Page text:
I recently argued that Apple is lost, but is Apple also boring? That's what former engineer Bob Burrough said on Twitter this week. "The very first thing Tim did as CEO was convert Apple from a dynamic change-maker into a boring operations company," Burrough noted. That kind of Tweet obviously scared up a lot of responses.
Horace Dediu, who has followed Apple as an analyst long before the Tim Cook era, wrote a quick "nope" in response to Burrough's tweet. Burrough offered up some reasoning, however.
"Tim Cook fired Scott Forstall and aligned the executive staff so as to have peace. …which is to say there is no conflict," he said, arguing that Apple should have some level of conflict among execs, especially if it wants them to drive to compete the best products possible. "Executives aren't competing with each other any more. And, Tim's message was loud and clear: 'Don't bring me conflict.'"
Coincidentally, Tony Faddell, the father of the iPod, tweeted back on January 11 that there wasn't much conflict at Apple before Tim Cook. "Wrong!!! There was never a competition. We, together, were searching for the best solution. Steve asked us to test all the possibilities."
Speaking with CNBC in response to his tweets, Burrough explained a bit more what he meant about the changes underway at Apple under Tim Cook. "I was hired under a particular manager, but for the first two years worked on projects that had virtually nothing to do with that manager's core responsibility," Burrough told CNBC. "That's because the organization wasn't the priority, the projects were the priority. It was the exact opposite of 'not my job.' It was 'I'm here to solve whatever problems I can, irrespective of my role, my title, or to whom I report.' It was wild. But it was also very rewarding, because everything you did had maximal impact on the product."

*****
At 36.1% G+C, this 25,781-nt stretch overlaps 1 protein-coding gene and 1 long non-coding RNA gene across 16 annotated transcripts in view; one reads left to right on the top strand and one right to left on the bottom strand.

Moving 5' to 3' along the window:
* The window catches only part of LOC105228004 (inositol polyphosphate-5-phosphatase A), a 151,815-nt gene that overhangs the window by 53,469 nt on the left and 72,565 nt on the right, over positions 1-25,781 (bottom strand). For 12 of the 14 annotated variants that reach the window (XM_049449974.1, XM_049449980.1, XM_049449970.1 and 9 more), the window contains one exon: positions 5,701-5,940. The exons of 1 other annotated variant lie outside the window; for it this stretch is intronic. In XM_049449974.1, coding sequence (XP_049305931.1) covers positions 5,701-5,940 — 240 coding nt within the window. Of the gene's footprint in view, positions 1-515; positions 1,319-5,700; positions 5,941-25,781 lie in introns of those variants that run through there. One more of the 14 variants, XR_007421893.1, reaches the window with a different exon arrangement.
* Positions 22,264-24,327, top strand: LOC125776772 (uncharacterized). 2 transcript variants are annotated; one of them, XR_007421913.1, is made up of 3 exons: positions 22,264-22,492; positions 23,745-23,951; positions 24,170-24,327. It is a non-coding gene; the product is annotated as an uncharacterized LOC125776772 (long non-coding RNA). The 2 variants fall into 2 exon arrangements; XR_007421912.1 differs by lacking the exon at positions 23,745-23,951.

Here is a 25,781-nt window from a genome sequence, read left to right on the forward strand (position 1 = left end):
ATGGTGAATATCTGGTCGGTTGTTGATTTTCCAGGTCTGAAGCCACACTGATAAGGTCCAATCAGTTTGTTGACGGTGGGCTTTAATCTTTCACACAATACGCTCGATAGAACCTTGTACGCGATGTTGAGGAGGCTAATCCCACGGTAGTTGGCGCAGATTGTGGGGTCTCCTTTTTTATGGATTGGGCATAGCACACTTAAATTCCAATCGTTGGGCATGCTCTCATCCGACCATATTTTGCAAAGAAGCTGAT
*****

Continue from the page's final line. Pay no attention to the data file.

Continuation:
Playing it safe
I don't think Apple is necessarily boring — products like the Apple Watch, AirPods and new MacBook Pro with Touch Bar are all exciting in their own right. On the other hand, Apple isn't really introducing products in very exciting categories, like AR or VR, though it has already confirmed its bullish on AR.
Perhaps Tim Cook is just playing it safe by investors. That'll keep them happy, but it isn't always as exciting as one might hope.